Nearly two dozen health and social justice groups are challenging the U.S. Department of Agriculture (USDA) over requiring lactose-intolerant children in the National School Lunch Program to drink cow’s milk – or go without.

The groups – including the National Urban League, National Action Network Washington Bureau, NAACP’s Maryland State Conference, Switch4Good, Coalition for Healthy School Food, Women of Color for Equal Justice and the Latino Political Avenue – have asked the USDA Equity Commission via open letter to recommend nutritional alternatives, such as soy milk, which the U.S. Dietary Guidelines recognized as a nutritionally equivalent beverage in 2020.

The letter notes that lactose intolerance –  the inability to digest dairy products without unpleasant side effects, like diarrhea, nausea, bloating, and cramping – disproportionately impacts children of color, who also are overrepresented within the National School Lunch Program. 

The program currently requires schools to serve cow’s milk with every meal in order for schools to be reimbursed, the organizations say.

“In short, the USDA is implementing a National School Lunch Program that forces cow’s milk on children throughout the public school system,” the signers note. “These children are left with only two unjust options: either drink the milk they are given and suffer intestinal discomfort as they struggle to learn in classrooms following their lunch period or go without a nutritionally significant portion of their meal.”

A spokesperson for the USDA’s Food and Nutrition Service told Lady Freethinker that they were “reviewing records to confirm whether we have previously received this letter.”

“The USDA appreciates the importance of ensuring children who cannot consume cow’s milk have access to fluid milk substitutes, particularly given the disproportionate rates of lactose intolerance among communities of color,” the agency said.

The agency added that schools providing lactose-free milk options do not currently receive additional federal reimbursement, which would need to be established by Congress.

“Generally, program operators may offer fluid milk substitutes in accordance with the requirements found in program regulations,” the USDA said.  “This includes obtaining a request from a parent/guardian or medical authority, and ensuring the substitute beverage meets nutritional requirements.”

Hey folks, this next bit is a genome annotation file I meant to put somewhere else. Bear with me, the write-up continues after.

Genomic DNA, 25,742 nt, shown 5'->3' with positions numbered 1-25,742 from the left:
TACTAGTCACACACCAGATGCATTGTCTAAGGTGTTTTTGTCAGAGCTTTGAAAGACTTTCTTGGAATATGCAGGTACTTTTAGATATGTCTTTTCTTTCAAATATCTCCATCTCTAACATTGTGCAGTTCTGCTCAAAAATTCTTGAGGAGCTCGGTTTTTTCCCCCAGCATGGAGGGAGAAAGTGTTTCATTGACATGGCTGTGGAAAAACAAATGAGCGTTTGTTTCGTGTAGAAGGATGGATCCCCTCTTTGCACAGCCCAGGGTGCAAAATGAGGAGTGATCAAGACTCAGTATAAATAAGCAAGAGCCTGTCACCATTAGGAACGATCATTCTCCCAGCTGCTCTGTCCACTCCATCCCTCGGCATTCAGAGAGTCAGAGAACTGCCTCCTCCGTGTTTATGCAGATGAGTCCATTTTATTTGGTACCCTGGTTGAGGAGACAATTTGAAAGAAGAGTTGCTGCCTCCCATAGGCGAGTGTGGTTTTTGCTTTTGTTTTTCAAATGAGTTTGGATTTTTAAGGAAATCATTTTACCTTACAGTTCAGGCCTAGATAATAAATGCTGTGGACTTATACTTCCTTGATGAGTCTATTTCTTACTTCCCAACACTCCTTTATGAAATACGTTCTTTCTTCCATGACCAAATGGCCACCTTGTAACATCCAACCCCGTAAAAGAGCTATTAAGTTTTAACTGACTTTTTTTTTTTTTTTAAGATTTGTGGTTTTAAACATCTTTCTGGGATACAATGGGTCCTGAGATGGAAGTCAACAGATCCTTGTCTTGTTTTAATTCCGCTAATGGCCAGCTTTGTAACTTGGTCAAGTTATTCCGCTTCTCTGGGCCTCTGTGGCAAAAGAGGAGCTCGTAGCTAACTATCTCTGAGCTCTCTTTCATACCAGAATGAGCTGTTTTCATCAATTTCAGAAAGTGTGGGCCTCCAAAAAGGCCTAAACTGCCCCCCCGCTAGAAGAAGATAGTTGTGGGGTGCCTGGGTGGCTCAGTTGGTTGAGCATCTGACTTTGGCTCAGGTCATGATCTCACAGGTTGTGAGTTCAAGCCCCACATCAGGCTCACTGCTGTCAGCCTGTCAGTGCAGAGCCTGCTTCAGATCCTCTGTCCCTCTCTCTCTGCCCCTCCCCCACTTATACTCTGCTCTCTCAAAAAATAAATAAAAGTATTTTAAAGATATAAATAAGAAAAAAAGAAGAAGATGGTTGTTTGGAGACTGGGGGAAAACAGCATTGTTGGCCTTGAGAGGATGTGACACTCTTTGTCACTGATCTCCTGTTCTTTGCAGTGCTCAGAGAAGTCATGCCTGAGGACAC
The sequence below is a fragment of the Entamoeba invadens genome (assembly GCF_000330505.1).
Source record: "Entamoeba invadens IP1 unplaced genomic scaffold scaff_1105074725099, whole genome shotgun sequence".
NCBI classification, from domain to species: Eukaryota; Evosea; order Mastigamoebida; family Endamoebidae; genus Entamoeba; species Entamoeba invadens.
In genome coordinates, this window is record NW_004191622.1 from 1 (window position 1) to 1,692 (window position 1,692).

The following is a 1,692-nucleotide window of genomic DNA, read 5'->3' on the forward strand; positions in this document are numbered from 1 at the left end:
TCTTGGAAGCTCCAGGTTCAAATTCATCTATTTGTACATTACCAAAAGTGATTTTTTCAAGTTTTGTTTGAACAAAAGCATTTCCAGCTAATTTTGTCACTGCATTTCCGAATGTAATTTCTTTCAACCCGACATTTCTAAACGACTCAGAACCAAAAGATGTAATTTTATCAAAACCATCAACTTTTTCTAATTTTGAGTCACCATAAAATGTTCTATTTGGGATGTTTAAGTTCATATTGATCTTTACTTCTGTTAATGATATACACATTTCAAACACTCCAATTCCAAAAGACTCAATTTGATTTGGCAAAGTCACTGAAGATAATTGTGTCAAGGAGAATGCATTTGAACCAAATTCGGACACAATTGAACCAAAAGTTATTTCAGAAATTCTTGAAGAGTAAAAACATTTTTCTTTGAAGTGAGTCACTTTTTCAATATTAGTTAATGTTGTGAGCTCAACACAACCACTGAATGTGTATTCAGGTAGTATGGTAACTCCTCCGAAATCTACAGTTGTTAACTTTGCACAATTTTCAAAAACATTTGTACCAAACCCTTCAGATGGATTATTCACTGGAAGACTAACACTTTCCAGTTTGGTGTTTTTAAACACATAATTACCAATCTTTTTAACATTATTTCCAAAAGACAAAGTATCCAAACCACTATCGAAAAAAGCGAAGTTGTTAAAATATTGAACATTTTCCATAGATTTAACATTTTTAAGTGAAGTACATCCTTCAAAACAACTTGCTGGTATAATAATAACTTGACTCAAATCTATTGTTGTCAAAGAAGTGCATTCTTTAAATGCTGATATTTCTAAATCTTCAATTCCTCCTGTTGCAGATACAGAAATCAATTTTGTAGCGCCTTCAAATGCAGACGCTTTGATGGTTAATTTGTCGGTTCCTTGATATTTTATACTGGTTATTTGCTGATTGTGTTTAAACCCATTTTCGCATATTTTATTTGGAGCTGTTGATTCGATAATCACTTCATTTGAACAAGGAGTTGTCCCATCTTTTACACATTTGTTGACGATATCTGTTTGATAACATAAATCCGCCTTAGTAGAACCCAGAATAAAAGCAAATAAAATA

The organizations seeking alternatives say the doctor’s note for children who want to bypass the milk cartons puts an “undue burden” on the program’s families, and he program’s implementation therefore amounts to dietary racism — defined as systemic, structural inequities surrounding food and nutrition that disproportionately and unjustly impact people of color. 

Requiring milk also contributes to waste, with one study reporting 45 million gallons of milk proffered through the program – with an associated cost to taxpayers of $138 million – are tossed each year.

“Kids are getting sick by the millions, with untold effects on learning and well-being,” the letter states. “And they are tossing unopened containers of milk in the garbage where they contribute to massive amounts of food and fiscal waste each year.”

The organizations are urging the equity commission to conduct an investigation and also shift policy to make dairy-free alternatives more accessible – and to reimburse schools for providing those alternatives –  in order to create a more equitable nutrition program and learning environment, according to a press release.